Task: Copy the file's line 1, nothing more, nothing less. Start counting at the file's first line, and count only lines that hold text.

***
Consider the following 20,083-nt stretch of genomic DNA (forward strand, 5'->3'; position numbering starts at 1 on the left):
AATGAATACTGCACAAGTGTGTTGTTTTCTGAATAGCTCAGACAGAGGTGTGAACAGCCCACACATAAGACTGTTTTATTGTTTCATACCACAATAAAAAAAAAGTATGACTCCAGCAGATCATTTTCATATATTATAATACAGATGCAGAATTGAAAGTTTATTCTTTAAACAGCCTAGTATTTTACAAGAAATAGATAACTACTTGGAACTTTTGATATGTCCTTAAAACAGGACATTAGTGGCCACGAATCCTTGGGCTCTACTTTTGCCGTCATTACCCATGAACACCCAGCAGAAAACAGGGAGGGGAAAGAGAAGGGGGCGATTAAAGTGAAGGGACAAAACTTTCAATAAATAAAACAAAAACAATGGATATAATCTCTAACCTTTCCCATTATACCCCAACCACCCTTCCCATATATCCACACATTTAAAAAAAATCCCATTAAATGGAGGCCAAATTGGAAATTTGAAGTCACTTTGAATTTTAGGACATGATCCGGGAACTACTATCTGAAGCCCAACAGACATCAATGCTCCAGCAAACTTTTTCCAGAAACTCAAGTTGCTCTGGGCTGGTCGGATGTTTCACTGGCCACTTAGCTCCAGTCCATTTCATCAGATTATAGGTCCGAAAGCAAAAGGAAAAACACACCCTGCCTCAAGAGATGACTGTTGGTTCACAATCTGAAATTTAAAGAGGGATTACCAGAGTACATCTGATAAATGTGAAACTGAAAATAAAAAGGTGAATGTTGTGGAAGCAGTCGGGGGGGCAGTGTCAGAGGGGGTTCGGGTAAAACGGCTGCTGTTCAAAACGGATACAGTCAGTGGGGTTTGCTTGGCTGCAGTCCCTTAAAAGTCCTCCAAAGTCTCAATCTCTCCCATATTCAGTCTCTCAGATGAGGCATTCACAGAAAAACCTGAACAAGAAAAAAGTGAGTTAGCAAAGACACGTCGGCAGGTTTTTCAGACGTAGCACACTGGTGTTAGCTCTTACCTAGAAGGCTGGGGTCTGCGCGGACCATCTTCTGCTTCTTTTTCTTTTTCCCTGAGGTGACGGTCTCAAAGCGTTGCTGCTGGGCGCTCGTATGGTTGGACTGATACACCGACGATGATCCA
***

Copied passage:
Consider the following 20,083-nt stretch of genomic DNA (forward strand, 5'->3'; position numbering starts at 1 on the left):